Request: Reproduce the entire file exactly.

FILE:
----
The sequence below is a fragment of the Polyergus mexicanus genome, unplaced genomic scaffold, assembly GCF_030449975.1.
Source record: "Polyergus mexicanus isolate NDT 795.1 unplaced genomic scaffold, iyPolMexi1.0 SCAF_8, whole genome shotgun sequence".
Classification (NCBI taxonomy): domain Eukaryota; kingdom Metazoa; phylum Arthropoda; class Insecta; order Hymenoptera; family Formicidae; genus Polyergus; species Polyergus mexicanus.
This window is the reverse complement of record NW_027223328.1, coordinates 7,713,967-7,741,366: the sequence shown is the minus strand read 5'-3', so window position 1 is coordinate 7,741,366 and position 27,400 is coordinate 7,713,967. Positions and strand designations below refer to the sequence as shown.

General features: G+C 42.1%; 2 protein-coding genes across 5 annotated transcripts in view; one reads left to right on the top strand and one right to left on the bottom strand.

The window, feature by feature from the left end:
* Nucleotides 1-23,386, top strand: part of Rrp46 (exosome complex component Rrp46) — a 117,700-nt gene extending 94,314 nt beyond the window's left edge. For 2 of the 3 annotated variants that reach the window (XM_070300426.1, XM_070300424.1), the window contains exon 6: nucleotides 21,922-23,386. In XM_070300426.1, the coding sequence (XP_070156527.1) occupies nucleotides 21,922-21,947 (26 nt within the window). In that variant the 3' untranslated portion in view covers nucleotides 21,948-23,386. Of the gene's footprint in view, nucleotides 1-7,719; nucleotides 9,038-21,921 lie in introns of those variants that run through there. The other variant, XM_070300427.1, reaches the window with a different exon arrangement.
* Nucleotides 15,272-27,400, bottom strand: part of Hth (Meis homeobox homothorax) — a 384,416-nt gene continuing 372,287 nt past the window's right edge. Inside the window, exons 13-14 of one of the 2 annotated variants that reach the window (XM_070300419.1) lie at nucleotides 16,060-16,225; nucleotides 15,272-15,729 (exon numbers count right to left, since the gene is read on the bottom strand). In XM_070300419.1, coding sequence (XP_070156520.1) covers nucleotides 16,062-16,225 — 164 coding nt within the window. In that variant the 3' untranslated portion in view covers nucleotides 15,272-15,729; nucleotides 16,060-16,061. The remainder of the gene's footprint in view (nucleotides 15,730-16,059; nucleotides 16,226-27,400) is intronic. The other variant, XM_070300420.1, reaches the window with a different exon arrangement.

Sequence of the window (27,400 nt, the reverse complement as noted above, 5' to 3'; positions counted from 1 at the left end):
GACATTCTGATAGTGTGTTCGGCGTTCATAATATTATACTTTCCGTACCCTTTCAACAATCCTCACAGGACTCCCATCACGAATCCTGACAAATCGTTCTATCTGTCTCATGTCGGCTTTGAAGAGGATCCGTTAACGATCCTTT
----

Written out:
The sequence below is a fragment of the Polyergus mexicanus genome, unplaced genomic scaffold, assembly GCF_030449975.1.
Source record: "Polyergus mexicanus isolate NDT 795.1 unplaced genomic scaffold, iyPolMexi1.0 SCAF_8, whole genome shotgun sequence".
Classification (NCBI taxonomy): domain Eukaryota; kingdom Metazoa; phylum Arthropoda; class Insecta; order Hymenoptera; family Formicidae; genus Polyergus; species Polyergus mexicanus.
This window is the reverse complement of record NW_027223328.1, coordinates 7,713,967-7,741,366: the sequence shown is the minus strand read 5'-3', so window position 1 is coordinate 7,741,366 and position 27,400 is coordinate 7,713,967. Positions and strand designations below refer to the sequence as shown.

General features: G+C 42.1%; 2 protein-coding genes across 5 annotated transcripts in view; one reads left to right on the top strand and one right to left on the bottom strand.

The window, feature by feature from the left end:
* Nucleotides 1-23,386, top strand: part of Rrp46 (exosome complex component Rrp46) — a 117,700-nt gene extending 94,314 nt beyond the window's left edge. For 2 of the 3 annotated variants that reach the window (XM_070300426.1, XM_070300424.1), the window contains exon 6: nucleotides 21,922-23,386. In XM_070300426.1, the coding sequence (XP_070156527.1) occupies nucleotides 21,922-21,947 (26 nt within the window). In that variant the 3' untranslated portion in view covers nucleotides 21,948-23,386. Of the gene's footprint in view, nucleotides 1-7,719; nucleotides 9,038-21,921 lie in introns of those variants that run through there. The other variant, XM_070300427.1, reaches the window with a different exon arrangement.
* Nucleotides 15,272-27,400, bottom strand: part of Hth (Meis homeobox homothorax) — a 384,416-nt gene continuing 372,287 nt past the window's right edge. Inside the window, exons 13-14 of one of the 2 annotated variants that reach the window (XM_070300419.1) lie at nucleotides 16,060-16,225; nucleotides 15,272-15,729 (exon numbers count right to left, since the gene is read on the bottom strand). In XM_070300419.1, coding sequence (XP_070156520.1) covers nucleotides 16,062-16,225 — 164 coding nt within the window. In that variant the 3' untranslated portion in view covers nucleotides 15,272-15,729; nucleotides 16,060-16,061. The remainder of the gene's footprint in view (nucleotides 15,730-16,059; nucleotides 16,226-27,400) is intronic. The other variant, XM_070300420.1, reaches the window with a different exon arrangement.

Sequence of the window (27,400 nt, the reverse complement as noted above, 5' to 3'; positions counted from 1 at the left end):
GACATTCTGATAGTGTGTTCGGCGTTCATAATATTATACTTTCCGTACCCTTTCAACAATCCTCACAGGACTCCCATCACGAATCCTGACAAATCGTTCTATCTGTCTCATGTCGGCTTTGAAGAGGATCCGTTAACGATCCTTT